Sudbury's Collège Boréal has partnered with multiple non-profit organizations across northern Ontario to identify the barriers to local food production.
The study is supported through more than $350,000 in federal funding through the Natural Sciences and Engineering Research Council of Canada.
In addition to the college, the Northern Ontario Farm Innovation Alliance, the Rural Agri-Innovation Network (RAIN), the Greater Sudbury Food Policy Council, and the Thunder Bay + Area Food Strategy have partnered on the project.
Boréal has been working in the agricultural research industry since 2018 and noticed the same concerns kept coming up when researchers were working with non-profit organizations.
"We noticed one of the topics that kept coming back was food security and local food procurement in the north," said Sabine Bouchard, the college’s manager of research and innovation.
"As we know in northern Ontario, food costs tend to be higher than southern Ontario due to transportation costs, but also because of the barriers and misconceptions around local food procurement."
Bouchard told CTV News that one goal of the project is to look at what is happening and understand what the barriers are on each level.
"So the producers, processors and consumers and try to see – can we connect them, is their issues in connecting them together? How can we really improve the local food procurement in northern Ontario?" she said.
The three-year project will include professors and students in the agricultural program, analyzing data collection. Questions will be answered regarding small and large consumers.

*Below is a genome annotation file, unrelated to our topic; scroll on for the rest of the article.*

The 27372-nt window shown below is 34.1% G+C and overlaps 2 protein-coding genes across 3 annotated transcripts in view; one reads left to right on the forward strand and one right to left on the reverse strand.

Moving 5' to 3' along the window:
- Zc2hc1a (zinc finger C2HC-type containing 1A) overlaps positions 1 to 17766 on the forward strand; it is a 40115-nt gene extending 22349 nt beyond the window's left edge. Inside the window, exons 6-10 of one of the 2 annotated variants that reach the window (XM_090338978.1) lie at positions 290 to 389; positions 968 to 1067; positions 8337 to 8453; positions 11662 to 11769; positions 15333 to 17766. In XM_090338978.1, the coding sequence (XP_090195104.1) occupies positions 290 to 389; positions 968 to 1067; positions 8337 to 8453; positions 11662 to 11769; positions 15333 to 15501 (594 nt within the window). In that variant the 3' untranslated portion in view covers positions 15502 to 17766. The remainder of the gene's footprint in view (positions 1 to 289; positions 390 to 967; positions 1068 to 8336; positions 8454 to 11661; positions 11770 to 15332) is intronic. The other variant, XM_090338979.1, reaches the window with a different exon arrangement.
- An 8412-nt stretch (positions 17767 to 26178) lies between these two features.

"Where do they get their food? Are they looking at local food, if not, why not? And can we help address that? Do we have the capacity to produce for ourselves and if yes what would that look like?" said Bouchard.
David Thompson, director of the RAIN said the project is exciting. RAIN focuses on building resilience in the agricultural sector in Algoma.
"So our project really aims at allowing northern producers to scale up, to the wider wholesale market for greater food security in our region, which is pretty big," he said.
Thompson told CTV News it is challenging for producers in the north to get food to market.
"Getting local food to market is tougher for producers in a region that’s three times larger than the United Kingdom," he said.
"Through the project, we see a lot of value in enhancing supply networks which we're seeing new innovations every day that can help get food to market more efficiently as well as more effectively."
While the project is still in its early stages, Thompson said the work has been successful so far.
"With the project and the growth of local food optimism, we're already starting to see some results from some producers and we're seeing some markets expanding," he said.
"We've already gotten to know producers who are successful entering the wholesale market."
The project will run until May 2026.
View the original article on CTV News Northern Ontario here.
Header image credit to
Amanda Hicks/CTV News, 2023.